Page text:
From 2016 onwards, Kanaka began another interesting chapter in its lifecycle. The community had strengthened its foundations, restructured itself, had a plan and developed a team. It was now time for execution and implementation of the various initiatives outlined in the CEDP. The CEDP had four key themes: 1) Food Self-sufficiency; 2) Energy Self-sufficiency; 3) Employment Self-sufficiency; and 4) Financial Self-sufficiency. Each theme had several projects that allowed Kanaka to achieve the goals set by the people. To complement each theme, the community also articulated Foundational Community/Infrastructure Development initiatives within the CEDP. To ensure that the CEDP was being followed as intended, Kanaka commenced a Bi-Annual Strategic Planning exercise, which summarized the community’s activities of the past six months and the plans for next six. This exercise created solid checks and balances within the community and allowed for communication of internal plans with various internal and external stakeholders. As a result, Kanaka was very successful in achieving its CEDP goals. This can be supported by the fact that the community acquired new private lands, developed a food forest, constructed several small scale clean energy projects, built new housing, renovated existing homes and set up an endowment fund for the future generations. All of these initiatives were executed with a significant contribution from Kanaka’s own people in terms of their time and knowledge. As a result of these efforts, Kanaka’s employment numbers went up to 34 people on average in any given month. This was significant considering that there are only 75 people living in the community. This excellent effort did not go unnoticed by entities external to Kanaka. In 2018, the community’s economic development arm received an award from BC Achievement Foundation for Community-owned Business of the Year. At the same time, the community received a Best Practices award from Aboriginal Financial Officers Association of BC. More recently, in October 2019, Kanaka’s efforts were recognized at a national level by Aboriginal Financial Officers Association of Canada.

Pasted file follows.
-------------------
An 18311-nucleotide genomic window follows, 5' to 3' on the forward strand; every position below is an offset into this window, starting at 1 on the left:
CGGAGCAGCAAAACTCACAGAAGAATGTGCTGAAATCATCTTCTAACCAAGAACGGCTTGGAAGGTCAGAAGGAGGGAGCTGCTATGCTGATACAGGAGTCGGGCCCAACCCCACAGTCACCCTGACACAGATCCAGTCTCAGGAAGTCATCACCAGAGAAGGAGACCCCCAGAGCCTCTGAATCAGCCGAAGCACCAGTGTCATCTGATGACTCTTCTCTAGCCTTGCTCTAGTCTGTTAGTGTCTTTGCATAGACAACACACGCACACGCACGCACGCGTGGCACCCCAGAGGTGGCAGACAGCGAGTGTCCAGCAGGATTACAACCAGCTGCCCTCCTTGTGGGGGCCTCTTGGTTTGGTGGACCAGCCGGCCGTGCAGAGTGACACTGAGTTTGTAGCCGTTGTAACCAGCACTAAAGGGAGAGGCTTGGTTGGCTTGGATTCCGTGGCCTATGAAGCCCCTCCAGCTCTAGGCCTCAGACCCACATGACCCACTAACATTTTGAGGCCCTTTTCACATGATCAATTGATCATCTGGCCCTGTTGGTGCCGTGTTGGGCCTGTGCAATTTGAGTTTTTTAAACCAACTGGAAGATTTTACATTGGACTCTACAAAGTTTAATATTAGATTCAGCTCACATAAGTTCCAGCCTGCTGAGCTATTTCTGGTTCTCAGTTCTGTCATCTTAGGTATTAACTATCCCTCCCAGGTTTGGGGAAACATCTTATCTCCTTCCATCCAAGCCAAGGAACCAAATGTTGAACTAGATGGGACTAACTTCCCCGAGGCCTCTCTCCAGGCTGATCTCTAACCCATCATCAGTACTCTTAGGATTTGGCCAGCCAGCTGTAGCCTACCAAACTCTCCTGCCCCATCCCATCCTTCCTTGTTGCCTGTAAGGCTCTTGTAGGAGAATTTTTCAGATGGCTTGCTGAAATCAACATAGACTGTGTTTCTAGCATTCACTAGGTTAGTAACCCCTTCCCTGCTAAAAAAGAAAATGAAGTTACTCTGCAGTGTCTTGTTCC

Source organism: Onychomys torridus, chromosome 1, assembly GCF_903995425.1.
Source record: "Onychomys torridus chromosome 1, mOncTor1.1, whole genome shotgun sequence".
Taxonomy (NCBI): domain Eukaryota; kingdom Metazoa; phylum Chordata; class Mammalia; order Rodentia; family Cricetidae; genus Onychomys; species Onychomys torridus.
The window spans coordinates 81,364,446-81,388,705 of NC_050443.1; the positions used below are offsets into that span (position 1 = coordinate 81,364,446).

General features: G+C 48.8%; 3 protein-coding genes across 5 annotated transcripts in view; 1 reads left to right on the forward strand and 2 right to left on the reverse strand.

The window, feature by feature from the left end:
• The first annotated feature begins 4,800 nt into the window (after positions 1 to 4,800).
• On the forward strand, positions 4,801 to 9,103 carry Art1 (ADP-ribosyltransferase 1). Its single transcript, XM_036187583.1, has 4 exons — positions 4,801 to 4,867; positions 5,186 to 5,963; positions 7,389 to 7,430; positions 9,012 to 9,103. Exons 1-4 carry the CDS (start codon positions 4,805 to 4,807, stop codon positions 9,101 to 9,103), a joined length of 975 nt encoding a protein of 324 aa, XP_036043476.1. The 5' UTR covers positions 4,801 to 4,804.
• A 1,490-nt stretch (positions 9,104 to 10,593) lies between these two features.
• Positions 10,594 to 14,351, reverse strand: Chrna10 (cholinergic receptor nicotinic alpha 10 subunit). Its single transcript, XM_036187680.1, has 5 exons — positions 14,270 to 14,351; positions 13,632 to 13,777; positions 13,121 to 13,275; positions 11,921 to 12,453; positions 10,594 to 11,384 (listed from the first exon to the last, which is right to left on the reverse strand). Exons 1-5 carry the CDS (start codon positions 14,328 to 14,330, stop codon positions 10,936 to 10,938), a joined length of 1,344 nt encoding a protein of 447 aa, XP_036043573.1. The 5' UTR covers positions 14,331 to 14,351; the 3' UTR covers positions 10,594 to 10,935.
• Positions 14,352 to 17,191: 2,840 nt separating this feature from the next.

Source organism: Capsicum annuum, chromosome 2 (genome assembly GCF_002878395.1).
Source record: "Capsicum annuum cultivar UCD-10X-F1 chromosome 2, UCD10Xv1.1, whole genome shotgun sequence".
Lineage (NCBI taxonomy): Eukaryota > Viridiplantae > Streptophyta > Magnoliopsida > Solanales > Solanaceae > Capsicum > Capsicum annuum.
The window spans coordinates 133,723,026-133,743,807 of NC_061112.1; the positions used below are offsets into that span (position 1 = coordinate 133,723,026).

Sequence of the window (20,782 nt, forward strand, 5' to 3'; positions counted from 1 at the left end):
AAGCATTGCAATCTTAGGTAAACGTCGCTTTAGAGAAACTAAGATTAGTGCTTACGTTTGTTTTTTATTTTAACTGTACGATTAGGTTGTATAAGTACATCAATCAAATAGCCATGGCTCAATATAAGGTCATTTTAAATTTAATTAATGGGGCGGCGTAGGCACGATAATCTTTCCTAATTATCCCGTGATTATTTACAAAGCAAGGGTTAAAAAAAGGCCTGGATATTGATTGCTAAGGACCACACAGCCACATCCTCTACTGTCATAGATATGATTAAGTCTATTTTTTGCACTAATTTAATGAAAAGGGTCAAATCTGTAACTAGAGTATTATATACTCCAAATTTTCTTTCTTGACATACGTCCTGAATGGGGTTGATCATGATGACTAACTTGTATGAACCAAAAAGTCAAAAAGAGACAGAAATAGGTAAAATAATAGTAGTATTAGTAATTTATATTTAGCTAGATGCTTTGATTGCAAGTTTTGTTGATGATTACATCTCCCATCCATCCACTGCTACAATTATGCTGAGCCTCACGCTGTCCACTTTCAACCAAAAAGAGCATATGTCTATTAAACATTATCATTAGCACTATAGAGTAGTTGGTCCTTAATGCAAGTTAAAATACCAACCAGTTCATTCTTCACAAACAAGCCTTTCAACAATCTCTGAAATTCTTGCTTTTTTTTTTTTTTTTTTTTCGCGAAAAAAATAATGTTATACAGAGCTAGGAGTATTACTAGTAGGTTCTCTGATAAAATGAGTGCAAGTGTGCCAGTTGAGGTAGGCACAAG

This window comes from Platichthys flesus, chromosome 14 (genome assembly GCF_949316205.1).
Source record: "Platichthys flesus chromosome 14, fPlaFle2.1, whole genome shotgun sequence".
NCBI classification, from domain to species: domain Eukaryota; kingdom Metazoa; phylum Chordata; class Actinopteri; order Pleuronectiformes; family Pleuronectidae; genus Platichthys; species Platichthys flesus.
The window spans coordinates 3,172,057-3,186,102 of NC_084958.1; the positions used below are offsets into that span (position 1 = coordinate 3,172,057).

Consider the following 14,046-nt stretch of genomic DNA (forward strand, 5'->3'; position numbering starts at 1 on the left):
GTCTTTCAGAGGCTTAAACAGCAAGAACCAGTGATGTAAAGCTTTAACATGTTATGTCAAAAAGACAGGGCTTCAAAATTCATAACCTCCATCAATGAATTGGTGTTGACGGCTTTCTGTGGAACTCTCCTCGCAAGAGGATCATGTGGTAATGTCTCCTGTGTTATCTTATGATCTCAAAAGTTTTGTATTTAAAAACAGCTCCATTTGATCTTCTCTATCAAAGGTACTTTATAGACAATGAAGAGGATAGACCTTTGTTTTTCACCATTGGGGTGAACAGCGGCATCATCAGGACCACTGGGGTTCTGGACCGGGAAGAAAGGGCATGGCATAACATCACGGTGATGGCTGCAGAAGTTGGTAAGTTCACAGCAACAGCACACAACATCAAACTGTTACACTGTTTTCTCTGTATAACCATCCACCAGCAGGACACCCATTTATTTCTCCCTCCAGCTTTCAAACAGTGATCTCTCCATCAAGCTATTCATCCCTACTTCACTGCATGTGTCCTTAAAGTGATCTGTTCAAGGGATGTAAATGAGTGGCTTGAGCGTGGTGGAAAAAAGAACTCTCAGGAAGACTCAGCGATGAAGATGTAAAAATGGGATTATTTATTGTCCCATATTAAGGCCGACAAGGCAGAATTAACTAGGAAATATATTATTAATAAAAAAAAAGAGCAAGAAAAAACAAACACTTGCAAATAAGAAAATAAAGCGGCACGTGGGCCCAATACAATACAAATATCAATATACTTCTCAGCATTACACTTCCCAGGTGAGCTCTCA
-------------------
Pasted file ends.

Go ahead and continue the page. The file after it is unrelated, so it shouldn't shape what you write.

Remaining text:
Today, Kanaka continues to pursue its plans and initiatives with humility and passion. Over the past few years, the community has been closely monitoring the changes in its land, resources, environment and economy. In 2018, Kanaka completed a Climate Change Vulnerability Assessment to connect community’s traditional knowledge and observations with that of science, logic and reason. This effort was to allow Kanaka to be prepared for the environment and economy of tomorrow because the community inherently knew something was drastically changing today as a result of human activities of the past couple of centuries. Therefore, the need to secure food, water, air, shelter and energy became more important than ever before. Since realizing these needs, the community has been incrementally working towards understanding the resources that are available. For example, the new water gauging stations allow Kanaka to be mindful of the quality and quantity of the water. Similarly, the energy and food initiatives allow Kanaka to understand what works and what does not, and be able to scale up. At the same time, the weather stations continuously collects site specific data for temperature, precipitation and air quality, all of which is extremely critical for Kanaka’s future planning.